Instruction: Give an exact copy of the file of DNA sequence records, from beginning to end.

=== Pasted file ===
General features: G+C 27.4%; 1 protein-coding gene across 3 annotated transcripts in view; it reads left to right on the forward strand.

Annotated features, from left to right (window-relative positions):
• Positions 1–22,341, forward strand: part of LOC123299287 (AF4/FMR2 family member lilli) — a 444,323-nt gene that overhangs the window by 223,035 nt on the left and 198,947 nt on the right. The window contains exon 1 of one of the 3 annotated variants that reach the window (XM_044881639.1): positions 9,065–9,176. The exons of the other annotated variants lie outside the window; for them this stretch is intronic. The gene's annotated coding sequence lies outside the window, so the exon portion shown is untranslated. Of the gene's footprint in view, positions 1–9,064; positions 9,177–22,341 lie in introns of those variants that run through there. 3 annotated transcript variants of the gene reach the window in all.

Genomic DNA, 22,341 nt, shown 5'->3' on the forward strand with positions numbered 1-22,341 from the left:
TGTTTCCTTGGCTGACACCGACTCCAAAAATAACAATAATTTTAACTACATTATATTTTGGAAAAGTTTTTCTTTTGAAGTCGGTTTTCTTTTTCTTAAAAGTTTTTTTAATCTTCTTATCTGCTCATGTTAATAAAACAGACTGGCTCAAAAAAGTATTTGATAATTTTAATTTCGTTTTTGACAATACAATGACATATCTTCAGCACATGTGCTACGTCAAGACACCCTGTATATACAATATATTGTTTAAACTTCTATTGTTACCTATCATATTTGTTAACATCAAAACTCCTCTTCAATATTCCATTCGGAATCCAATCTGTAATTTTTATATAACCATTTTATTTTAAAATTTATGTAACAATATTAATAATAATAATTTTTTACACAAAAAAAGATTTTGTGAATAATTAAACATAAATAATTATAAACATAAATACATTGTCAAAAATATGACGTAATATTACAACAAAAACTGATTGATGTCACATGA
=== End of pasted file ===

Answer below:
General features: G+C 27.4%; 1 protein-coding gene across 3 annotated transcripts in view; it reads left to right on the forward strand.

Annotated features, from left to right (window-relative positions):
• Positions 1–22,341, forward strand: part of LOC123299287 (AF4/FMR2 family member lilli) — a 444,323-nt gene that overhangs the window by 223,035 nt on the left and 198,947 nt on the right. The window contains exon 1 of one of the 3 annotated variants that reach the window (XM_044881639.1): positions 9,065–9,176. The exons of the other annotated variants lie outside the window; for them this stretch is intronic. The gene's annotated coding sequence lies outside the window, so the exon portion shown is untranslated. Of the gene's footprint in view, positions 1–9,064; positions 9,177–22,341 lie in introns of those variants that run through there. 3 annotated transcript variants of the gene reach the window in all.

Genomic DNA, 22,341 nt, shown 5'->3' on the forward strand with positions numbered 1-22,341 from the left:
TGTTTCCTTGGCTGACACCGACTCCAAAAATAACAATAATTTTAACTACATTATATTTTGGAAAAGTTTTTCTTTTGAAGTCGGTTTTCTTTTTCTTAAAAGTTTTTTTAATCTTCTTATCTGCTCATGTTAATAAAACAGACTGGCTCAAAAAAGTATTTGATAATTTTAATTTCGTTTTTGACAATACAATGACATATCTTCAGCACATGTGCTACGTCAAGACACCCTGTATATACAATATATTGTTTAAACTTCTATTGTTACCTATCATATTTGTTAACATCAAAACTCCTCTTCAATATTCCATTCGGAATCCAATCTGTAATTTTTATATAACCATTTTATTTTAAAATTTATGTAACAATATTAATAATAATAATTTTTTACACAAAAAAAGATTTTGTGAATAATTAAACATAAATAATTATAAACATAAATACATTGTCAAAAATATGACGTAATATTACAACAAAAACTGATTGATGTCACATGA